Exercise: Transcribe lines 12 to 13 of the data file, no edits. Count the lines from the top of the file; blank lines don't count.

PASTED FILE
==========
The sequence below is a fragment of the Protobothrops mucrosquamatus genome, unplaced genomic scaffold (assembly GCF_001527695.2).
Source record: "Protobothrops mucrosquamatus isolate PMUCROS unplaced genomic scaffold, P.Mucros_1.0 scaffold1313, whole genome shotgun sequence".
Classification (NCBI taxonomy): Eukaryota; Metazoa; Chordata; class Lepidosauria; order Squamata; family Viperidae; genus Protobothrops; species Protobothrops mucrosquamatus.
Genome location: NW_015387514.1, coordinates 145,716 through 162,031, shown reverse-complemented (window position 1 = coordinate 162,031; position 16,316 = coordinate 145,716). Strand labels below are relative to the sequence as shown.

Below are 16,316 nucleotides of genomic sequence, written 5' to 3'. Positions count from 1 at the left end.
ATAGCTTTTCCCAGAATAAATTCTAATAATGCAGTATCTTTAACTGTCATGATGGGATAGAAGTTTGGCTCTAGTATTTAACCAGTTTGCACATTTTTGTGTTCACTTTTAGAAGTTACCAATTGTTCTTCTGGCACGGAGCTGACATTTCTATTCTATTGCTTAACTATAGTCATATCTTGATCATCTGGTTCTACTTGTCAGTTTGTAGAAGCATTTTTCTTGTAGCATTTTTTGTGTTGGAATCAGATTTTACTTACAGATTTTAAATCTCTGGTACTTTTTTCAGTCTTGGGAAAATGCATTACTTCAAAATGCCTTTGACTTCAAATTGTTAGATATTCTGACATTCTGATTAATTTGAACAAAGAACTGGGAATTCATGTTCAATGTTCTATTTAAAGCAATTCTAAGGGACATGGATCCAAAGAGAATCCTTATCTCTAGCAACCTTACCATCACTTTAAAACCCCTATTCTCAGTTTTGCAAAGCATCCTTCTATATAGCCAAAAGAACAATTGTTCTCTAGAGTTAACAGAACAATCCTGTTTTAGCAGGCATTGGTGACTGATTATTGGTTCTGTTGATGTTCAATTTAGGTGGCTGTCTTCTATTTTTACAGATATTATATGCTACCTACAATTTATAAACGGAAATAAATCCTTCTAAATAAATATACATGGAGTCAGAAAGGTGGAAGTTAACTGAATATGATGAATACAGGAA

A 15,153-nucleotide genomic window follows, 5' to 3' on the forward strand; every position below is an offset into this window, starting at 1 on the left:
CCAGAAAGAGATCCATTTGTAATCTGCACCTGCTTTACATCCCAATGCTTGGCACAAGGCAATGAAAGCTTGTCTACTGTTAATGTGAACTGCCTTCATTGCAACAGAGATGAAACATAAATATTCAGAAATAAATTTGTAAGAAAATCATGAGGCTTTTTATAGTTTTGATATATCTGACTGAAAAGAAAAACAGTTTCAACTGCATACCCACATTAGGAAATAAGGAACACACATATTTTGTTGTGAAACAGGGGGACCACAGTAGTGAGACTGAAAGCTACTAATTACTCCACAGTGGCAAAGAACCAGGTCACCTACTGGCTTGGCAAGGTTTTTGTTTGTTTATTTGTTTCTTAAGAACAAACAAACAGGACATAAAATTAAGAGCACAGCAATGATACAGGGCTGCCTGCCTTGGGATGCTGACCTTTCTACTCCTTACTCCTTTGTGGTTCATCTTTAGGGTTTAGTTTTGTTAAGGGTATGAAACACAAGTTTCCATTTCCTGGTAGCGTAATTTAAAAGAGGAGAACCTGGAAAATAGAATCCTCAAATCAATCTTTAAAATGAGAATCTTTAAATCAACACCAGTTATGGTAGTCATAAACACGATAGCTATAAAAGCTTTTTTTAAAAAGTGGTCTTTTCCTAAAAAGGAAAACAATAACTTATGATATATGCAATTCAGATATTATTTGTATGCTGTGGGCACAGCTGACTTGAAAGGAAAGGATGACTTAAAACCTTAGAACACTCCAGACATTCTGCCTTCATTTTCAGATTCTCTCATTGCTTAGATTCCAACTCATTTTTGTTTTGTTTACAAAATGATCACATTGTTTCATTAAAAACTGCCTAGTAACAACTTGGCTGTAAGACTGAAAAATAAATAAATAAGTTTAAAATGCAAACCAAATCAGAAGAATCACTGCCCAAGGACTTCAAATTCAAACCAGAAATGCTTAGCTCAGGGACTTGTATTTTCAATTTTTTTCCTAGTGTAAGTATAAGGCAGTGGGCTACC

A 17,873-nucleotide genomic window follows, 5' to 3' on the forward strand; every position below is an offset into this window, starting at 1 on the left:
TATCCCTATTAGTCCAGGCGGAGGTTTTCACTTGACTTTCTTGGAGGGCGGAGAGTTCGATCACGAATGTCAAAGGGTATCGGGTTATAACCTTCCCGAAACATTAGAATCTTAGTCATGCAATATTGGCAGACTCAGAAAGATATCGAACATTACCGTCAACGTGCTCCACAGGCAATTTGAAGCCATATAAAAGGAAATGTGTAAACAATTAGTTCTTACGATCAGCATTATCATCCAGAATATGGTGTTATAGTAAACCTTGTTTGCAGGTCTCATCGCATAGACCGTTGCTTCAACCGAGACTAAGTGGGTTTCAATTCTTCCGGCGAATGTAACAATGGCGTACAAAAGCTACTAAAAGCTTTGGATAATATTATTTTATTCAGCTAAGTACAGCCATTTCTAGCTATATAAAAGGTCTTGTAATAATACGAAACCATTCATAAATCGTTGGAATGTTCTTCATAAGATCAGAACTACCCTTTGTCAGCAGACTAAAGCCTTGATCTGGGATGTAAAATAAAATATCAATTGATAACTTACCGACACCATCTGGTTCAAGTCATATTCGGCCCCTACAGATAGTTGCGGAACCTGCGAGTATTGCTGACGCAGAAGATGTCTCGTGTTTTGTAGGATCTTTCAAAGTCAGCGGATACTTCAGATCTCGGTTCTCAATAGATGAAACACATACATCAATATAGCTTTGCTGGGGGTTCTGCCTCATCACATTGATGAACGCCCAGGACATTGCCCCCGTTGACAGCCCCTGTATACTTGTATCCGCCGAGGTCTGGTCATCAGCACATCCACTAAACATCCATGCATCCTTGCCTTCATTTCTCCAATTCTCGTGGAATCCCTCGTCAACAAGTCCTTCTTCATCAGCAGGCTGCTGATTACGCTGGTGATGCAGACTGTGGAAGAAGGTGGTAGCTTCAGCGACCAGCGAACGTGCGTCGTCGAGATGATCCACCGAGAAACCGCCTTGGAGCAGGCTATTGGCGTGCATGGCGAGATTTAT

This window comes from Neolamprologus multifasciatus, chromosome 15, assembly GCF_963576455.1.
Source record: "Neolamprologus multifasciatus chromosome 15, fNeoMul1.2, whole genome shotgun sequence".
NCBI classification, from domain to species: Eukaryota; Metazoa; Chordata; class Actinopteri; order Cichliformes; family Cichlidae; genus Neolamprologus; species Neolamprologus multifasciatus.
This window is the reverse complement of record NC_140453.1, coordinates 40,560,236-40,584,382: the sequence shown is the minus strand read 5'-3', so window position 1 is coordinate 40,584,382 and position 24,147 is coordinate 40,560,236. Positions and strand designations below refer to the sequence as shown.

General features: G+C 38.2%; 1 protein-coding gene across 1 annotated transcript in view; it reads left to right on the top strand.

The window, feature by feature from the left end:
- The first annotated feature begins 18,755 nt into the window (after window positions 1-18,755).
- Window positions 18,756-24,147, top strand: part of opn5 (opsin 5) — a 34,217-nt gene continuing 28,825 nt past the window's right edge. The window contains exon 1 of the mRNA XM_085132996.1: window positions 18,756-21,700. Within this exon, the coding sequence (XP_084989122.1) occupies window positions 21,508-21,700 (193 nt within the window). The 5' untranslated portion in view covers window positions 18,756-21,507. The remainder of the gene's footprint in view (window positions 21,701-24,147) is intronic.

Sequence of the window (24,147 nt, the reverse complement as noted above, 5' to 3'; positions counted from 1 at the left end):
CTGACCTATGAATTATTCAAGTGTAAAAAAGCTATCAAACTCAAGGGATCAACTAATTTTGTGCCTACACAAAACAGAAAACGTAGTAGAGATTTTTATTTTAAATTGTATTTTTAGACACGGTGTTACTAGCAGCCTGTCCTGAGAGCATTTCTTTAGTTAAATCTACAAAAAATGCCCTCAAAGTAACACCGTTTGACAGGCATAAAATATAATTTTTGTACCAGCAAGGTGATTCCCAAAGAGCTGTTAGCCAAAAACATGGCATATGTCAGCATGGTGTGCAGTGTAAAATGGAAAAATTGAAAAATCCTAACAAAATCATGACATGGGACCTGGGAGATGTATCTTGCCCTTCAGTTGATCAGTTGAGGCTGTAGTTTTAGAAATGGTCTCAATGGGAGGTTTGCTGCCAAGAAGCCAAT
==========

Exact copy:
Source record: "Neolamprologus multifasciatus chromosome 15, fNeoMul1.2, whole genome shotgun sequence".
NCBI classification, from domain to species: Eukaryota; Metazoa; Chordata; class Actinopteri; order Cichliformes; family Cichlidae; genus Neolamprologus; species Neolamprologus multifasciatus.